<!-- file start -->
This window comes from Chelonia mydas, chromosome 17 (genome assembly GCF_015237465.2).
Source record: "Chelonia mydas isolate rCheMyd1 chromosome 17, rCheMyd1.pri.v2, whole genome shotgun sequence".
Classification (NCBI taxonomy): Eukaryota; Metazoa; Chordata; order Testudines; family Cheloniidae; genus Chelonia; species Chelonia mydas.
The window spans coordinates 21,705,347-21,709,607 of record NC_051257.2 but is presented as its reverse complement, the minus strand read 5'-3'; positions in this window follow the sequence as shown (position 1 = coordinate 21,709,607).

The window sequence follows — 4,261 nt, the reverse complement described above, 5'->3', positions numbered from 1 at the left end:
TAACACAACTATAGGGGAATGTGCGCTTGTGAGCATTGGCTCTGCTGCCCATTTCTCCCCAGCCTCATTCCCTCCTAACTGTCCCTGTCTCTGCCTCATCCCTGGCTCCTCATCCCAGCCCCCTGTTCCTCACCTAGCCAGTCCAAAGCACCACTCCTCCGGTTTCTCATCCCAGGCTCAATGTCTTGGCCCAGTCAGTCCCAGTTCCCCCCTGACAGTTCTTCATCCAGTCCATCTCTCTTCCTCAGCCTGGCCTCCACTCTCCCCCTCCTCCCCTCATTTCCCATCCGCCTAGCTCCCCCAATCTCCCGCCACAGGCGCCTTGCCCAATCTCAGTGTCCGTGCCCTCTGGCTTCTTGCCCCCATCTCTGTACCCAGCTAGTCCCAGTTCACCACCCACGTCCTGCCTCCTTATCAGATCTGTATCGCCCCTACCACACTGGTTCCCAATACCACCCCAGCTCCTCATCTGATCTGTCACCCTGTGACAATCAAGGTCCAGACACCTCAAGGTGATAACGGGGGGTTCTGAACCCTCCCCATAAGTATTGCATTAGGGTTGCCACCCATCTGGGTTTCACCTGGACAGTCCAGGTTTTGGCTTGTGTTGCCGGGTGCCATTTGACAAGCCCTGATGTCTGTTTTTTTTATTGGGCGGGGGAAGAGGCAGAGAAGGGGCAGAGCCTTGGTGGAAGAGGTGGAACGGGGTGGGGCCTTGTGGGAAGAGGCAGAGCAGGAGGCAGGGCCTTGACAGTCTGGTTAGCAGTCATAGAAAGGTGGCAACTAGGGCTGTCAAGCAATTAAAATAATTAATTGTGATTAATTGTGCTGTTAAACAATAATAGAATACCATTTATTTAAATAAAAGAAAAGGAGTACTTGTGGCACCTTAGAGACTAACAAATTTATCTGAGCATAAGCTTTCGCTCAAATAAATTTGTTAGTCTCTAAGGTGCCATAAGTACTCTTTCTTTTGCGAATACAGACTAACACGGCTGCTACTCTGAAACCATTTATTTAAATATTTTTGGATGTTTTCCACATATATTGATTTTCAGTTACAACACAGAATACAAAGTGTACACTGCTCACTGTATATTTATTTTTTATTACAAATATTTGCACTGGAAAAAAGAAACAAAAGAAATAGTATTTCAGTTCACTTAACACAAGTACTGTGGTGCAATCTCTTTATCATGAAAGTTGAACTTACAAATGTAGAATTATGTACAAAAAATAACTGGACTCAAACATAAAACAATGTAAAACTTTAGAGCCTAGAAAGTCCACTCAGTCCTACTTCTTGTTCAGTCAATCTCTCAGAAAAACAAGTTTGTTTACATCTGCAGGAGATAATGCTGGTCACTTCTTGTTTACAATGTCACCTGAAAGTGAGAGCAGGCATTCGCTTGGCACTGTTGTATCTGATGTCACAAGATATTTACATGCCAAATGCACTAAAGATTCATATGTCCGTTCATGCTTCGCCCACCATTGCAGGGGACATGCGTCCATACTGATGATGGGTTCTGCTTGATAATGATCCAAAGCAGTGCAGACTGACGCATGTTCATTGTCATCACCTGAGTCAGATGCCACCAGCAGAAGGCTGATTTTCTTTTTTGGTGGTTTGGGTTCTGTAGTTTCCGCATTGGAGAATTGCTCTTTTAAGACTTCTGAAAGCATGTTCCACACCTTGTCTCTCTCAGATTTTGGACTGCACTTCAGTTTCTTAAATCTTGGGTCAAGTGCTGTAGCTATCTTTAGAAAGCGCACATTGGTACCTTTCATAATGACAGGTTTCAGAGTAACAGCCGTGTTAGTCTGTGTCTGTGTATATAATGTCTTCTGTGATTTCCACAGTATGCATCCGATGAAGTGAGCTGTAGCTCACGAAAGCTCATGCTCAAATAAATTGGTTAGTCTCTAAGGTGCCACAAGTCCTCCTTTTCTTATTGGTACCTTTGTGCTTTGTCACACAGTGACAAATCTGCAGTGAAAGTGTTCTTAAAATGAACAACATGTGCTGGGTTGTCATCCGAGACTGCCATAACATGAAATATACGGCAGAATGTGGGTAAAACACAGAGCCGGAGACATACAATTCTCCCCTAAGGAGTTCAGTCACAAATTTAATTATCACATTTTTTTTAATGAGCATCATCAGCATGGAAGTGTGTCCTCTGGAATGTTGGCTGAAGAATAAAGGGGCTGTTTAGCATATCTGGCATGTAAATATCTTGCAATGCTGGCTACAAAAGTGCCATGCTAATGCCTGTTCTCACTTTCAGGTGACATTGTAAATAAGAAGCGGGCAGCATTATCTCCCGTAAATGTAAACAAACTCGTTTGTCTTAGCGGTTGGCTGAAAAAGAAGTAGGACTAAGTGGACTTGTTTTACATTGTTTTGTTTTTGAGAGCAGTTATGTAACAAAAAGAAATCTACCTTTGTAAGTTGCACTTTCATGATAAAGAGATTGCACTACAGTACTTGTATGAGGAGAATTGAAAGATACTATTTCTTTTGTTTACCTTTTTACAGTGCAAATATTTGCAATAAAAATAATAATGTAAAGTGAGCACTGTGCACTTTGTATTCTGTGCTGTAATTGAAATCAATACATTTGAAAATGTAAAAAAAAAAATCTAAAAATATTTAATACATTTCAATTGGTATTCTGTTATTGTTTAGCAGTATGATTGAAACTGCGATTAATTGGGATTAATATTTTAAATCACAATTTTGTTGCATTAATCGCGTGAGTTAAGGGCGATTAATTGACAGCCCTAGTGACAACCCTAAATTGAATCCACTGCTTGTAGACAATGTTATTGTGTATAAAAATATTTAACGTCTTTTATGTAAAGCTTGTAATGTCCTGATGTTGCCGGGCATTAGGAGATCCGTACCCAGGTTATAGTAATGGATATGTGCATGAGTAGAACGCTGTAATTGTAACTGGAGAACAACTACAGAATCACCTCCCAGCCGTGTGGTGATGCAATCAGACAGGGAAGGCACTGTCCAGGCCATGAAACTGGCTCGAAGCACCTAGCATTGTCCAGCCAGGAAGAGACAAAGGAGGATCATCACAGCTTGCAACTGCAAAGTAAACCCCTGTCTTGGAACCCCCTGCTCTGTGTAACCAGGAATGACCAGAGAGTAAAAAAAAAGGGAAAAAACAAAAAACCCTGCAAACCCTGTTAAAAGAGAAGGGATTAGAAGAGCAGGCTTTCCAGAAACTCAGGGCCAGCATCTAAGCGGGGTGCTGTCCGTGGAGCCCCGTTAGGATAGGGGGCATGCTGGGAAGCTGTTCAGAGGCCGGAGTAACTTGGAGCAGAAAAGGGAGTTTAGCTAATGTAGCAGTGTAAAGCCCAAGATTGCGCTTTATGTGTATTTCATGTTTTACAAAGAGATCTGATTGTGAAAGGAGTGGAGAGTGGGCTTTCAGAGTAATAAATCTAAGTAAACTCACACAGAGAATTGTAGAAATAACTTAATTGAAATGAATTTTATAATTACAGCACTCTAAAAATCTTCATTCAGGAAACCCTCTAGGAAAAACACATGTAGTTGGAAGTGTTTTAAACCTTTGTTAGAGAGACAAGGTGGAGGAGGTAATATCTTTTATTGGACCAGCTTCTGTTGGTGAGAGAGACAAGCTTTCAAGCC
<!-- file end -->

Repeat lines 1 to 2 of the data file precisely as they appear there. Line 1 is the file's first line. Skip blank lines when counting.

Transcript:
This window comes from Chelonia mydas, chromosome 17 (genome assembly GCF_015237465.2).
Source record: "Chelonia mydas isolate rCheMyd1 chromosome 17, rCheMyd1.pri.v2, whole genome shotgun sequence".